TY - JOUR

T1 - Combinatorial EM algorithms

AU - Marschner, Ian C.

PY - 2014/11/1

Y1 - 2014/11/1

N2 - The complete-data model that underlies an Expectation-Maximization (EM) algorithm must have a parameter space that coincides with the parameter space of the observed-data model. Otherwise, maximization of the observed-data log-likelihood will be carried out over a space that does not coincide with the desired parameter space. In some contexts, however, a natural complete-data model may be defined only for parameter values within a subset of the observed-data parameter space. In this paper we discuss situations where this can still be useful if the complete-data model can be viewed as a member of a finite family of complete-data models that have parameter spaces which collectively cover the observed-data parameter space. Such a family of complete-data models defines a family of EM algorithms which together lead to a finite collection of constrained maxima of the observed-data log-likelihood. Maximization of the log-likelihood function over the full parameter space then involves identifying the constrained maximum that achieves the greatest log-likelihood value. Since optimization over a finite collection of candidates is referred to as combinatorial optimization, we refer to such a family of EM algorithms as a combinatorial EM (CEM) algorithm. As well as discussing the theoretical concepts behind CEM algorithms, we discuss strategies for improving the computational efficiency when the number of complete-data models is large. Various applications of CEM algorithms are also discussed, ranging from simple examples that illustrate the concepts, to more substantive examples that demonstrate the usefulness of CEM algorithms in practice.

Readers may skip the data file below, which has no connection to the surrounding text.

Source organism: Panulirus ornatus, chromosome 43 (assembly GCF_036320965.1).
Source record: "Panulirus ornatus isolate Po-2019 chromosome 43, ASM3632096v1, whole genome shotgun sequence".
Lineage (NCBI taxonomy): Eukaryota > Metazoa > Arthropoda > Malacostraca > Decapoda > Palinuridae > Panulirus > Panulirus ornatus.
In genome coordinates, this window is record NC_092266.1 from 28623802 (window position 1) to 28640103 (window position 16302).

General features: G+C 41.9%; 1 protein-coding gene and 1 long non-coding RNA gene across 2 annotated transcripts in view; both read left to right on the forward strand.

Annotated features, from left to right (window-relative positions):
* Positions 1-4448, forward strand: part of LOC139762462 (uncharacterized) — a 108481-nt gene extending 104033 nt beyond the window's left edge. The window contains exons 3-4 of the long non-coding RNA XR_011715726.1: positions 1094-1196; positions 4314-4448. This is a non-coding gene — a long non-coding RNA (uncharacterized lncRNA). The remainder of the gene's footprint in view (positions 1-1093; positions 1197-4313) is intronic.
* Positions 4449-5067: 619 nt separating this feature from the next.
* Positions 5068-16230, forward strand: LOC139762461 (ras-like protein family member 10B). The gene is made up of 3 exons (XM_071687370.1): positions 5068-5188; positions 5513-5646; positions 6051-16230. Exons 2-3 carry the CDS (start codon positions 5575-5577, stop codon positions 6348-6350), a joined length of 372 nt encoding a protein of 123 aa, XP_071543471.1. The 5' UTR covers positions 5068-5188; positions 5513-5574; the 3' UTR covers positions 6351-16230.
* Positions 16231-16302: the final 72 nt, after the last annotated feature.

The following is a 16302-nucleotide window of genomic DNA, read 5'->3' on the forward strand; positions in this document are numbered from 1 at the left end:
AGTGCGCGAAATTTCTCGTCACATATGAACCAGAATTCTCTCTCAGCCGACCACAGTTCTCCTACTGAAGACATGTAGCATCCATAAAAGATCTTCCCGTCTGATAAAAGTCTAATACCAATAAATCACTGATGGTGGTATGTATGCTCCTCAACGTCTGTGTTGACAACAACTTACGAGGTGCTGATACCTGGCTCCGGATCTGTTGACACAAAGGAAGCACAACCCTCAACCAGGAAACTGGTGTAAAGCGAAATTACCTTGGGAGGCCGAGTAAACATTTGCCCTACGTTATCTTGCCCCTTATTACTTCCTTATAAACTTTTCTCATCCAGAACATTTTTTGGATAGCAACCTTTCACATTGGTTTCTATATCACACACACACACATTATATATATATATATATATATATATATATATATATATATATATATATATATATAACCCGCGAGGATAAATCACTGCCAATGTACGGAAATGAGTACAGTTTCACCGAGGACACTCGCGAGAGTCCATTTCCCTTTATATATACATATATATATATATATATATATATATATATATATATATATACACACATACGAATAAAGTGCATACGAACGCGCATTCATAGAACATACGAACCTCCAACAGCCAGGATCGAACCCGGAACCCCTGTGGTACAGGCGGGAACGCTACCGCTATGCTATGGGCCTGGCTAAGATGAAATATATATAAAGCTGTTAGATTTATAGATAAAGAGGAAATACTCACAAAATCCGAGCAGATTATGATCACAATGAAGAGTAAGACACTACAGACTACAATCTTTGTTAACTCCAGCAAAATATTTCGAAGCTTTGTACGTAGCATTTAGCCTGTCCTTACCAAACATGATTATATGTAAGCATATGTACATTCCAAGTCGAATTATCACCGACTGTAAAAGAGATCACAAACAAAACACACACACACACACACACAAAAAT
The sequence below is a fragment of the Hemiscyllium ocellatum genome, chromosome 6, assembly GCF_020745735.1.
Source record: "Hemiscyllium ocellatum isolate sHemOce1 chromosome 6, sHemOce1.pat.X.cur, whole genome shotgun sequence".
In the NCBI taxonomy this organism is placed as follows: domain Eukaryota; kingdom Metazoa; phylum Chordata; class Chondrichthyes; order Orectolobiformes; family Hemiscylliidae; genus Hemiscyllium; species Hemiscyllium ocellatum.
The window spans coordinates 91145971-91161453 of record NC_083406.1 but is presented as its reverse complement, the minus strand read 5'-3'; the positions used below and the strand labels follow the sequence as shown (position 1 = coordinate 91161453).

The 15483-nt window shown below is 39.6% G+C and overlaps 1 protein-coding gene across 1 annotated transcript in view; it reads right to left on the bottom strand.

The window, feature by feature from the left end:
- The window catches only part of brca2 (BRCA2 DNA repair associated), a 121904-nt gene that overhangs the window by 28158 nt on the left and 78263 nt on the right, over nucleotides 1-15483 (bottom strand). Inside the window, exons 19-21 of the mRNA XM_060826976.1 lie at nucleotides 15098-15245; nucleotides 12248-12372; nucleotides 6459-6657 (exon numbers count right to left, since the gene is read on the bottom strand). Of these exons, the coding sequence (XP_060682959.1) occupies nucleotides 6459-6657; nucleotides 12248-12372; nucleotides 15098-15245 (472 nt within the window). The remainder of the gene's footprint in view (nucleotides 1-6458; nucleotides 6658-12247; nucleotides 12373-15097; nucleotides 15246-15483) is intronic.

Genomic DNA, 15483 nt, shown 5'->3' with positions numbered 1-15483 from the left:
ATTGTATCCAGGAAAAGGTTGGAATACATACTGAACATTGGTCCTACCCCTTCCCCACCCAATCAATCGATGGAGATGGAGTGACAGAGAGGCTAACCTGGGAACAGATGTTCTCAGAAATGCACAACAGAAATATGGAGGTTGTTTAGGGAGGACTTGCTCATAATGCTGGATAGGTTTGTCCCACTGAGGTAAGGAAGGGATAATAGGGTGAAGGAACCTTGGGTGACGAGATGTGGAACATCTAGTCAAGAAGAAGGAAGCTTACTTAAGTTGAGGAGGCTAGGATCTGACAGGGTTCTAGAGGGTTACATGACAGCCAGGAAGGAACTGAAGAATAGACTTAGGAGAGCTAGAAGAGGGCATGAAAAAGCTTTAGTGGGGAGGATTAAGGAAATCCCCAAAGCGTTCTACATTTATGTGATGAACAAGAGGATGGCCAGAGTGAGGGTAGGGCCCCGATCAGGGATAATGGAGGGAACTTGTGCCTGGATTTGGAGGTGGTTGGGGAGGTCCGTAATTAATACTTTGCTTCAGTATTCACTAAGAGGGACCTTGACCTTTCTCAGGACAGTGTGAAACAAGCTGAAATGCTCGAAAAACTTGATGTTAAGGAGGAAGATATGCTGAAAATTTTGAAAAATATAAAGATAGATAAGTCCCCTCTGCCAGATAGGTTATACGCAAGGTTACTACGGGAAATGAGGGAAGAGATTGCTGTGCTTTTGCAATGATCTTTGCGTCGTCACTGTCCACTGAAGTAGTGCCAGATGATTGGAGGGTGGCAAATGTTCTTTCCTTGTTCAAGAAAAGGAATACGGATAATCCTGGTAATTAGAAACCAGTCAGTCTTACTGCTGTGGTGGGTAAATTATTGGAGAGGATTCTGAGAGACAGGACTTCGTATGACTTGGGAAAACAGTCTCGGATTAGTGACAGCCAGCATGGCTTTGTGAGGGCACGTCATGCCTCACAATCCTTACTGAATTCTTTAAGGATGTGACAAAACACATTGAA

AB - The complete-data model that underlies an Expectation-Maximization (EM) algorithm must have a parameter space that coincides with the parameter space of the observed-data model. Otherwise, maximization of the observed-data log-likelihood will be carried out over a space that does not coincide with the desired parameter space. In some contexts, however, a natural complete-data model may be defined only for parameter values within a subset of the observed-data parameter space. In this paper we discuss situations where this can still be useful if the complete-data model can be viewed as a member of a finite family of complete-data models that have parameter spaces which collectively cover the observed-data parameter space. Such a family of complete-data models defines a family of EM algorithms which together lead to a finite collection of constrained maxima of the observed-data log-likelihood. Maximization of the log-likelihood function over the full parameter space then involves identifying the constrained maximum that achieves the greatest log-likelihood value. Since optimization over a finite collection of candidates is referred to as combinatorial optimization, we refer to such a family of EM algorithms as a combinatorial EM (CEM) algorithm. As well as discussing the theoretical concepts behind CEM algorithms, we discuss strategies for improving the computational efficiency when the number of complete-data models is large. Various applications of CEM algorithms are also discussed, ranging from simple examples that illustrate the concepts, to more substantive examples that demonstrate the usefulness of CEM algorithms in practice.

UR - http://www.scopus.com/inward/record.url?scp=84928920551&partnerID=8YFLogxK

U2 - 10.1007/s11222-013-9411-7

DO - 10.1007/s11222-013-9411-7

M3 - Article

AN - SCOPUS:84928920551

VL - 24

SP - 921

EP - 940

JO - Statistics and Computing

JF - Statistics and Computing

SN - 0960-3174

IS - 6

ER -